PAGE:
Grudge Match | D
Sagging flesh collides with a flurry of drooping jowls in a desperate display of fading virility; and I’m speaking not just of the stars of the hopelessly unfunny Grudge Match, but of the clueless suits who green-lit it.
The Baby Boom generation, the 800-pound gorilla of the last half-century, steadfastly refuses to gracefully surrender its cultural dominance, and so we are all subjected to the sorry spectacle of screen icons continuing to slog onward, no matter how shamefully flimsy or unworthy the material happens to be.
Robert De Niro, once the most ferociously intense and dedicated actor anywhere, has been busily shoveling mountains of manure on his peerless legacy for more than a decade.
There is no comedy project idiotic or embarrassing enough for “Bobby D” to reject, in what appears to be a deranged attempt to erase all memory of great roles such as Travis Bickle from the collective consciousness. How else can we explain his recent appearance in the atrocious casino product placement and Viagra advert Last Vegas, or the endless, dire Fockers sequels? At least overly busy De Niro can still be bothered to turn in a quality performance now and then, as he did last year in Silver Linings Playbook; the same cannot be said of poor old Sylvester Stallone, who continues to lumber through doltish, throwback action pictures, like a poltergeist that can’t find the attic exit.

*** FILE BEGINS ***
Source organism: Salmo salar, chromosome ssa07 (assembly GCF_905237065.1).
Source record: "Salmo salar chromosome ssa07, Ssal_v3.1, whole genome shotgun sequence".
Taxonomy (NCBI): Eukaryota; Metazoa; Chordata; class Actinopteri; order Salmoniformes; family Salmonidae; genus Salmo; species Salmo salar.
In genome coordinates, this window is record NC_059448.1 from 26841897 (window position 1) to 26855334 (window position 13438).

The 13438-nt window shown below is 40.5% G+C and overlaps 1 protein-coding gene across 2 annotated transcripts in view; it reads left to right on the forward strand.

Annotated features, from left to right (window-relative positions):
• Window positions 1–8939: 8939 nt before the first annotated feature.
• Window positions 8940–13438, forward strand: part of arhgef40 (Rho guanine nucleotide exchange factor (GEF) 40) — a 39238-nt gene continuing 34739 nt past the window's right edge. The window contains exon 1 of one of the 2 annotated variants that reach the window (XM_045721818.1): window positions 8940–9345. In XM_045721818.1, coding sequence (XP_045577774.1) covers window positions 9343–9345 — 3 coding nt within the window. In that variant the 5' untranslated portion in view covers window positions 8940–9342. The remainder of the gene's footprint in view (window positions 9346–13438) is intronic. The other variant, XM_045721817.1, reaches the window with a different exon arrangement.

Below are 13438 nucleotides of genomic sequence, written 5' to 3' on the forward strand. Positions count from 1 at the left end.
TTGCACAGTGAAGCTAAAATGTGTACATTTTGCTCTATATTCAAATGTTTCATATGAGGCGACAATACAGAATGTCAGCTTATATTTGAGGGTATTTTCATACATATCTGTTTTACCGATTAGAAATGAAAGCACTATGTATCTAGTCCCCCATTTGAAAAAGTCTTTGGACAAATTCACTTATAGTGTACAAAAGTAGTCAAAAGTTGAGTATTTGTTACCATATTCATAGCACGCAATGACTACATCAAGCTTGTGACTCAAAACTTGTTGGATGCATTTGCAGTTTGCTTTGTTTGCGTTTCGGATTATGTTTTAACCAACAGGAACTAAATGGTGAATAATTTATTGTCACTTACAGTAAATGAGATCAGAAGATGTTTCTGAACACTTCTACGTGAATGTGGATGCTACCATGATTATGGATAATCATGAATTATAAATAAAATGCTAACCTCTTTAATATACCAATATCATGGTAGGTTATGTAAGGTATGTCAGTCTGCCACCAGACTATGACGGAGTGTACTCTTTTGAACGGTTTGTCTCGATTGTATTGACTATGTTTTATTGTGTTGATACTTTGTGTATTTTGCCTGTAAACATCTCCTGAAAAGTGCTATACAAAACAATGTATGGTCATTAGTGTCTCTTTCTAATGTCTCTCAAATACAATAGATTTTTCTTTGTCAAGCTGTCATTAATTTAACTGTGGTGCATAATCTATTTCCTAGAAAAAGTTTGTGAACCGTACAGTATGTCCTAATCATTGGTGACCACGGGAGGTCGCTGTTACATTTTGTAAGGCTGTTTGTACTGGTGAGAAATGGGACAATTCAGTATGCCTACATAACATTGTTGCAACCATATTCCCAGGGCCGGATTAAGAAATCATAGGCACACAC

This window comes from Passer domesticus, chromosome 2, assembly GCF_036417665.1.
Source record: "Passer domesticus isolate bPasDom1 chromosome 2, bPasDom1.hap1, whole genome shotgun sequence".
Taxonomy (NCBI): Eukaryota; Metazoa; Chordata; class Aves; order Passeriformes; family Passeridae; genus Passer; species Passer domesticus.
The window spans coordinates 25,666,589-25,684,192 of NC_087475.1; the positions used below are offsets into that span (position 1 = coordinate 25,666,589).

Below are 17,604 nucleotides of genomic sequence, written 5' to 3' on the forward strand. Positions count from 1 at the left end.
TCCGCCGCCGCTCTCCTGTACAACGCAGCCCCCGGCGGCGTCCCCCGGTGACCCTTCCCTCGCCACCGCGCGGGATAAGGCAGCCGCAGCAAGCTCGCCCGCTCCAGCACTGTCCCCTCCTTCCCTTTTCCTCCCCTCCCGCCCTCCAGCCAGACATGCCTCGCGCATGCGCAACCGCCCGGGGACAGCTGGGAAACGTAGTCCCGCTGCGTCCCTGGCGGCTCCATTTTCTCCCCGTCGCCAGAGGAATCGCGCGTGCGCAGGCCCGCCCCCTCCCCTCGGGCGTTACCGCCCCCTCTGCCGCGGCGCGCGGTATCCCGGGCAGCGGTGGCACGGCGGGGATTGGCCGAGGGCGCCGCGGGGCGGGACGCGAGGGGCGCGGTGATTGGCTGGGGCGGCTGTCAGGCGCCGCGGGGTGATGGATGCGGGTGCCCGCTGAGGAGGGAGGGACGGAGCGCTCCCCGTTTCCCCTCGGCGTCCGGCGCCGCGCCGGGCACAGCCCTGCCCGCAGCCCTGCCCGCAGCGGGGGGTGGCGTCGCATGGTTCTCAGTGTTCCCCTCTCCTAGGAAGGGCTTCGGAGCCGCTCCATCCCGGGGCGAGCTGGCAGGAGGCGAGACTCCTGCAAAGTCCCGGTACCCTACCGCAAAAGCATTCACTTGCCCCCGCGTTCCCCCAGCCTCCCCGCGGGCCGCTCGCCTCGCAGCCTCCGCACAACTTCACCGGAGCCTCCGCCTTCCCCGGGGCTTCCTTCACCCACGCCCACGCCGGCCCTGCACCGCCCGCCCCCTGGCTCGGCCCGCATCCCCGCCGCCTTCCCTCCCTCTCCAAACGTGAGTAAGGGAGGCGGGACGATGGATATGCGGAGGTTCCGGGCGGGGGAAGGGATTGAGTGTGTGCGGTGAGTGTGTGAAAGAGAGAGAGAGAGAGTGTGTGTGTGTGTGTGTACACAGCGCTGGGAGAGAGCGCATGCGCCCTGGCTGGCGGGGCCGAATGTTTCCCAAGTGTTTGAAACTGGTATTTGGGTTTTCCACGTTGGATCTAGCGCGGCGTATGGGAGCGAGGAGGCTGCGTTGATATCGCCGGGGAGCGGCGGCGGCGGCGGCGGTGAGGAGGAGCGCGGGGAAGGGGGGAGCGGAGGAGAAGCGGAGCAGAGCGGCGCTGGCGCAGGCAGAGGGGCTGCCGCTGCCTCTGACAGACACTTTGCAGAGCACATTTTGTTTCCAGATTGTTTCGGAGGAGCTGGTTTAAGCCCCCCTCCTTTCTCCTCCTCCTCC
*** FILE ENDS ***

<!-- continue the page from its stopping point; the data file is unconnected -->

These old pros are assembled for a bit of crowd-baiting piffle about crotchety palookas attempting to settle a long-festering feud while grabbing one more shot at the spotlight. Henry “Razor” Sharp (Stallone) and his hated rival, Billy “The Kid” McDonnen (De Niro), waged two epic battles for the light-heavyweight boxing crown 30-odd years ago, with each man winning a fight. The climactic “rubber match” never came, though, as Sharp hung up his gloves, and decades of bitterness steadily built between the old adversaries. Now, a video game company and an opportunistic young promoter (Kevin Hart) have conspired to finally make the rematch happen.
Because surely, what the dwindling number of fight fans are clamoring for is to pony up for a pay-per-view slugfest between a couple of doddering coots that would never be medically cleared to fight in reality.
The feeble script limps along painfully, and the scant few laughs are provided by obvious improvs from Hart’s zippy motor-mouth. Surely, “Rocky vs. Raging Bull” was once an appealing pitch, but that was when Ronnie Reagan was still handing out jellybeans in the Oval Office. That era has passed and the only merciful thing left for them to do is throw in the towel.
Grudge Match opens Dec. 25., is rated PG-13 and has a running time of 113 minutes.
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